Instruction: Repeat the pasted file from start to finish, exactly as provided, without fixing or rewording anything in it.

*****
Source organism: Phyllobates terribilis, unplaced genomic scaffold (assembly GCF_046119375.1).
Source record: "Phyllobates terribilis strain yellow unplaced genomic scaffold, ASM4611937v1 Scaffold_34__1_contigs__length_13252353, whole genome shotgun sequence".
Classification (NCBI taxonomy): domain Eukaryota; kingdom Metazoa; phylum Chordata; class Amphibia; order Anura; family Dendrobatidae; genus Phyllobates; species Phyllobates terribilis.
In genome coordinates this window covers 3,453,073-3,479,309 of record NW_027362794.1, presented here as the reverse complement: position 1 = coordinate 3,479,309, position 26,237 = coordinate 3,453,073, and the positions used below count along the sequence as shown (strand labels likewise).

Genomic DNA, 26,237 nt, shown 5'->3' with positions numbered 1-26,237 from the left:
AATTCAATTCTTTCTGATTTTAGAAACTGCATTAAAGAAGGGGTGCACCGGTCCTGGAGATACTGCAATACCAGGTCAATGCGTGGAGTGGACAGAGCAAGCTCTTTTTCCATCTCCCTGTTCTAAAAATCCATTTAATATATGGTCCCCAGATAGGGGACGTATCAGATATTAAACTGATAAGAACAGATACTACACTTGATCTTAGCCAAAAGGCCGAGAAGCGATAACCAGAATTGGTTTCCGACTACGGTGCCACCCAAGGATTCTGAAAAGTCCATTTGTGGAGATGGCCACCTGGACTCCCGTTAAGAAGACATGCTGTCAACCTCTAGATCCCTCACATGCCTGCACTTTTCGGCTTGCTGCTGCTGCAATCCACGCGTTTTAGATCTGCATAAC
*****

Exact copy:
Source organism: Phyllobates terribilis, unplaced genomic scaffold (assembly GCF_046119375.1).
Source record: "Phyllobates terribilis strain yellow unplaced genomic scaffold, ASM4611937v1 Scaffold_34__1_contigs__length_13252353, whole genome shotgun sequence".
Classification (NCBI taxonomy): domain Eukaryota; kingdom Metazoa; phylum Chordata; class Amphibia; order Anura; family Dendrobatidae; genus Phyllobates; species Phyllobates terribilis.
In genome coordinates this window covers 3,453,073-3,479,309 of record NW_027362794.1, presented here as the reverse complement: position 1 = coordinate 3,479,309, position 26,237 = coordinate 3,453,073, and the positions used below count along the sequence as shown (strand labels likewise).

Genomic DNA, 26,237 nt, shown 5'->3' with positions numbered 1-26,237 from the left:
AATTCAATTCTTTCTGATTTTAGAAACTGCATTAAAGAAGGGGTGCACCGGTCCTGGAGATACTGCAATACCAGGTCAATGCGTGGAGTGGACAGAGCAAGCTCTTTTTCCATCTCCCTGTTCTAAAAATCCATTTAATATATGGTCCCCAGATAGGGGACGTATCAGATATTAAACTGATAAGAACAGATACTACACTTGATCTTAGCCAAAAGGCCGAGAAGCGATAACCAGAATTGGTTTCCGACTACGGTGCCACCCAAGGATTCTGAAAAGTCCATTTGTGGAGATGGCCACCTGGACTCCCGTTAAGAAGACATGCTGTCAACCTCTAGATCCCTCACATGCCTGCACTTTTCGGCTTGCTGCTGCTGCAATCCACGCGTTTTAGATCTGCATAAC